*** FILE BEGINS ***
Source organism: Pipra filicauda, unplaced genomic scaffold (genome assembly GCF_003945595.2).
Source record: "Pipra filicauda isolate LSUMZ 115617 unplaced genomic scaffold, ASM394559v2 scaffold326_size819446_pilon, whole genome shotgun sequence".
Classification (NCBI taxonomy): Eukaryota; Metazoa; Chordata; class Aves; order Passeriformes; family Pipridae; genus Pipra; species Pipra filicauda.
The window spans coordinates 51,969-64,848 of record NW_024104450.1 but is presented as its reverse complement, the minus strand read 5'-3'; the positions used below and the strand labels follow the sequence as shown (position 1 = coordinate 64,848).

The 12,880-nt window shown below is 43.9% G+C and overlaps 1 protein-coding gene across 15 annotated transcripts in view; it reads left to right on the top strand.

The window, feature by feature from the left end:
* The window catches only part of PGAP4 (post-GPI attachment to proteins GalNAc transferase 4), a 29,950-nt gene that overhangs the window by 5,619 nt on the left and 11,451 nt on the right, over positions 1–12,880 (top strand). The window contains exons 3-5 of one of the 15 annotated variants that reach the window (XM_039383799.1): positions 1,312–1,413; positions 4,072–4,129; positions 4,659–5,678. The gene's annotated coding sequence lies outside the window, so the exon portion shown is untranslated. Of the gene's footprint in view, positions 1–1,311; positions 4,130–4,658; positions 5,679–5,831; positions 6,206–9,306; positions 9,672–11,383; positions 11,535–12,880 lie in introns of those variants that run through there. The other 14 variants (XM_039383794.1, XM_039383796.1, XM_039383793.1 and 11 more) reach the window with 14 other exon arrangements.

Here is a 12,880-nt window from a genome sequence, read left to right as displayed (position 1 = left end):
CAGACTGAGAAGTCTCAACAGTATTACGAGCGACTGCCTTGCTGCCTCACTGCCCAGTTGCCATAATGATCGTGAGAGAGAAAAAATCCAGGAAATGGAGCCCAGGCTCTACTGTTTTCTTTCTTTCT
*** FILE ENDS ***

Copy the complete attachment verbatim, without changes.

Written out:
Source organism: Pipra filicauda, unplaced genomic scaffold (genome assembly GCF_003945595.2).
Source record: "Pipra filicauda isolate LSUMZ 115617 unplaced genomic scaffold, ASM394559v2 scaffold326_size819446_pilon, whole genome shotgun sequence".
Classification (NCBI taxonomy): Eukaryota; Metazoa; Chordata; class Aves; order Passeriformes; family Pipridae; genus Pipra; species Pipra filicauda.
The window spans coordinates 51,969-64,848 of record NW_024104450.1 but is presented as its reverse complement, the minus strand read 5'-3'; the positions used below and the strand labels follow the sequence as shown (position 1 = coordinate 64,848).

The 12,880-nt window shown below is 43.9% G+C and overlaps 1 protein-coding gene across 15 annotated transcripts in view; it reads left to right on the top strand.

The window, feature by feature from the left end:
* The window catches only part of PGAP4 (post-GPI attachment to proteins GalNAc transferase 4), a 29,950-nt gene that overhangs the window by 5,619 nt on the left and 11,451 nt on the right, over positions 1–12,880 (top strand). The window contains exons 3-5 of one of the 15 annotated variants that reach the window (XM_039383799.1): positions 1,312–1,413; positions 4,072–4,129; positions 4,659–5,678. The gene's annotated coding sequence lies outside the window, so the exon portion shown is untranslated. Of the gene's footprint in view, positions 1–1,311; positions 4,130–4,658; positions 5,679–5,831; positions 6,206–9,306; positions 9,672–11,383; positions 11,535–12,880 lie in introns of those variants that run through there. The other 14 variants (XM_039383794.1, XM_039383796.1, XM_039383793.1 and 11 more) reach the window with 14 other exon arrangements.

Here is a 12,880-nt window from a genome sequence, read left to right as displayed (position 1 = left end):
CAGACTGAGAAGTCTCAACAGTATTACGAGCGACTGCCTTGCTGCCTCACTGCCCAGTTGCCATAATGATCGTGAGAGAGAAAAAATCCAGGAAATGGAGCCCAGGCTCTACTGTTTTCTTTCTTTCT